Health Team

Edgecombe Fighting Bad Numbers About Breast Cancer

A report shows the county's women die at a rate well above the national average, and a task force is pushing to get that number down.

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TARBORO, N.C. — Breast cancer survival overall has improved because of better screening methods and treatment, but there are some dramatic exceptions, including what happens to women in Edgecombe County.

Susan G. Komen for the Cure, the nation’s best-known breast-cancer advocacy group, lists Edgecombe County as having the 16th-worst mortality rate for breast cancer in the United States.

Nationally, an average of 26.4 percent of women with breast cancer will die from it. In Edgecombe County, the disease claims 38 percent of those who have it.

County leaders hope to turn those numbers around.

Wendell “Wick” Baker, president of Heritage Hospital in Tarboro, is part of a county task force that was formed to promote early detection of breast cancer. The group also wants to know why their death rate is so high.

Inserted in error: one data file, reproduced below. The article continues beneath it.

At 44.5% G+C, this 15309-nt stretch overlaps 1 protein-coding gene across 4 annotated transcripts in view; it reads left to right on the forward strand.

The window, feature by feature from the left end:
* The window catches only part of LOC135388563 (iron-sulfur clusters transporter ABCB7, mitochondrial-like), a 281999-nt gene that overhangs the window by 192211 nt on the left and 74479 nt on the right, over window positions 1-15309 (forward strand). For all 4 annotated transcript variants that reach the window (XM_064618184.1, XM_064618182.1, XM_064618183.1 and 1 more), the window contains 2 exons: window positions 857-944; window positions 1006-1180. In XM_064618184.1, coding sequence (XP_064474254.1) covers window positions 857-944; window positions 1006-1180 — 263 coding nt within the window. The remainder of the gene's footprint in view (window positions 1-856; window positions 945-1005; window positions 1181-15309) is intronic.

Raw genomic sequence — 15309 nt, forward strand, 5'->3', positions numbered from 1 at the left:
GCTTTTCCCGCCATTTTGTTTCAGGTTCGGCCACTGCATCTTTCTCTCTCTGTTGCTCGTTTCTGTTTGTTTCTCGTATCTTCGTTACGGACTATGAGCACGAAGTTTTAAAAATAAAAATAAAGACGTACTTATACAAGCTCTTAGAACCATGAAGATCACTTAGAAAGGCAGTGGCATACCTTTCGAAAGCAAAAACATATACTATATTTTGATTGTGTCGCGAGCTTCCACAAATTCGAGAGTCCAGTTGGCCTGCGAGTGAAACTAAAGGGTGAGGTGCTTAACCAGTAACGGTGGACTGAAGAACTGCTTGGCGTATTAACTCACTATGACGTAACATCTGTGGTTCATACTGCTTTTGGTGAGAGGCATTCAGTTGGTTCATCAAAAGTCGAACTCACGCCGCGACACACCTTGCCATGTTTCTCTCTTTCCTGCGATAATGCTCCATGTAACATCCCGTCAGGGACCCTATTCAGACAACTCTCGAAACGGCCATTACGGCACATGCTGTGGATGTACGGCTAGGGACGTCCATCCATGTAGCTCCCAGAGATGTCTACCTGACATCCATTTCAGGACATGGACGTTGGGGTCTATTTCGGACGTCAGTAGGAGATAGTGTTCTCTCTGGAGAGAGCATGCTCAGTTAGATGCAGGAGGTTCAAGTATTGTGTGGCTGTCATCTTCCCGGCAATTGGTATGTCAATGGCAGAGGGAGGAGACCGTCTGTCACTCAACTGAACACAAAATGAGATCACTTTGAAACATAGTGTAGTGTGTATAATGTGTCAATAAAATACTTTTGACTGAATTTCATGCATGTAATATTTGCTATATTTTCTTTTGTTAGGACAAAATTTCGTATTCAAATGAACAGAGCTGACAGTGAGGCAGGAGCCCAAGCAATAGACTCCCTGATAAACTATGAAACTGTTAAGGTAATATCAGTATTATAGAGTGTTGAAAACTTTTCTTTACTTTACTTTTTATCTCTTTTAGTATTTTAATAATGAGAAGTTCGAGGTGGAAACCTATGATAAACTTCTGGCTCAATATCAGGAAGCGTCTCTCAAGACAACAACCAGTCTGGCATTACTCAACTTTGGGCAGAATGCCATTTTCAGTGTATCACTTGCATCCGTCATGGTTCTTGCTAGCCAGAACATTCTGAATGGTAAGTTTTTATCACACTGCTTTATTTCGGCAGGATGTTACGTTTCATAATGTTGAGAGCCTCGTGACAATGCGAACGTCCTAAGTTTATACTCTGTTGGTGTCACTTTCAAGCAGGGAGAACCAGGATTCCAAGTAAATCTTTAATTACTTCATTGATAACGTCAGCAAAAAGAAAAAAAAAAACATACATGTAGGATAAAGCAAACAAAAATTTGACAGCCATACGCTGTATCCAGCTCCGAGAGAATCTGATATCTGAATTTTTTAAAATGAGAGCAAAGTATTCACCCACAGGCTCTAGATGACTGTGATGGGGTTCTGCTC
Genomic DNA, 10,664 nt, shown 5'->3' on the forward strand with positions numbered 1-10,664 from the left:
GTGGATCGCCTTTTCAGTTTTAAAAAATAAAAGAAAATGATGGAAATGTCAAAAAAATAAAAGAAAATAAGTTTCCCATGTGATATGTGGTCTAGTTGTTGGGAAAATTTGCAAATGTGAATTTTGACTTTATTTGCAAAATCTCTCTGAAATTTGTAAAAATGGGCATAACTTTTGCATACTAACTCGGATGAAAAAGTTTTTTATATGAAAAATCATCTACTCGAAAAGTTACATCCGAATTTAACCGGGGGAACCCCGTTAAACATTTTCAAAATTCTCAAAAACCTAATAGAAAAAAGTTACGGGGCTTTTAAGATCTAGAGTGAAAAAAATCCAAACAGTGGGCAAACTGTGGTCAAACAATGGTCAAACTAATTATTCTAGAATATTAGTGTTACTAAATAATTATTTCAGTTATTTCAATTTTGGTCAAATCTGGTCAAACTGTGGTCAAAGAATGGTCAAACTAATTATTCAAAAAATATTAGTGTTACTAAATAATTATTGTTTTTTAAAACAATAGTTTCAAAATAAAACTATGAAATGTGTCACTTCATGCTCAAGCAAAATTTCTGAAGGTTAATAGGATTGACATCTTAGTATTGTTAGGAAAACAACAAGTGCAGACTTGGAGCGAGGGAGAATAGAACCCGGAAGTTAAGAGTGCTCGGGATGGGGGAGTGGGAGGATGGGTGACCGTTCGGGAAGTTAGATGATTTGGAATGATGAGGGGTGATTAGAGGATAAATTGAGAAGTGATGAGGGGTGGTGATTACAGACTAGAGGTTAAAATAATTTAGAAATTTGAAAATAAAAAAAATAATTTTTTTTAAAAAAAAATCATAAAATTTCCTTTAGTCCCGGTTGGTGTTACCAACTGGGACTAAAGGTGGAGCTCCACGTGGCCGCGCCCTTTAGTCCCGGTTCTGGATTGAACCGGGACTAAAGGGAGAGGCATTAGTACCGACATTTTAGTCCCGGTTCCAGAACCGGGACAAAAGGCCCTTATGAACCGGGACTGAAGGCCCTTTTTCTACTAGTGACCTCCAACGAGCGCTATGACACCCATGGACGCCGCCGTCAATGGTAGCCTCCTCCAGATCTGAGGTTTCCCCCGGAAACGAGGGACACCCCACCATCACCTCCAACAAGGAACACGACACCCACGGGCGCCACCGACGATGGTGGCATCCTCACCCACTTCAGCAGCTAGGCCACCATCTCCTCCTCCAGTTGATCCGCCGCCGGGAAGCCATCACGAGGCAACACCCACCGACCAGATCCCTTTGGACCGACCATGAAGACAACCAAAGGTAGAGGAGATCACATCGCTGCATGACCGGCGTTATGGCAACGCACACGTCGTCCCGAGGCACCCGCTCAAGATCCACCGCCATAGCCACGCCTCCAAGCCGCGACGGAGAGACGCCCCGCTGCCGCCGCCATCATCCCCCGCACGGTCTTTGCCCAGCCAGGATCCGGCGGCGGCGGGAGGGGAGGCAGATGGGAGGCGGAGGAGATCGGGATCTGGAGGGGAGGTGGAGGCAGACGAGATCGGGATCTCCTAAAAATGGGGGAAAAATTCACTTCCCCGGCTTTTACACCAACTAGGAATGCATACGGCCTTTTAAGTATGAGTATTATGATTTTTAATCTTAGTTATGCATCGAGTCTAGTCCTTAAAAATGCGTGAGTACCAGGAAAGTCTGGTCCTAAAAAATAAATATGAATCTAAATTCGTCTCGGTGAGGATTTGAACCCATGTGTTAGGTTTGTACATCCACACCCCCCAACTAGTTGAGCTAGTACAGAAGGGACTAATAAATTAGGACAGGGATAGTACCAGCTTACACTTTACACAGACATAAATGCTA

“We don't want to be on that list,” Backer said.

A look at the Edgecombe County statistics does not turn up some of the disparities that often explain different health-care outcomes.

A Komen for the Cure report showed that just as many Caucasian women died from the disease in the county as did African Americans. Komen for the Cure grants pay for screening for uninsured and under-insured patients, so low income should not keep woman away.

Instead, it may be that not enough women understand how important screening is.

Among county employees, there are 227 women aged 40 and older. Insurance records show only 147 − or 65 percent − of them had mammograms.

”So it's not just poor women who don't have health insurance. These numbers and these women are women who work, have jobs,” said Eric Evans of the county Economic Development Office.

To try to change the numbers, the Task Force is starting an awareness campaign and arranging free transportation to get women to screening sites.

Marva G. Scott has never missed an annual exam and, as county social services director, she's getting the word out to women who've never done it.

“I think there is some fear among others that if I go, I may find out something I don't want to find out,” Scott said. But she added, “It's worth it for every woman to encourage the next woman to do the same.”

The best reason is that in the case of breast cancer, it's what you do know that can save your life.

Heritage Hospital in Tarboro is the only site in Edgecombe County that provides mammograms. The nearest alternative sites are in Rocky Mount and Greenville.


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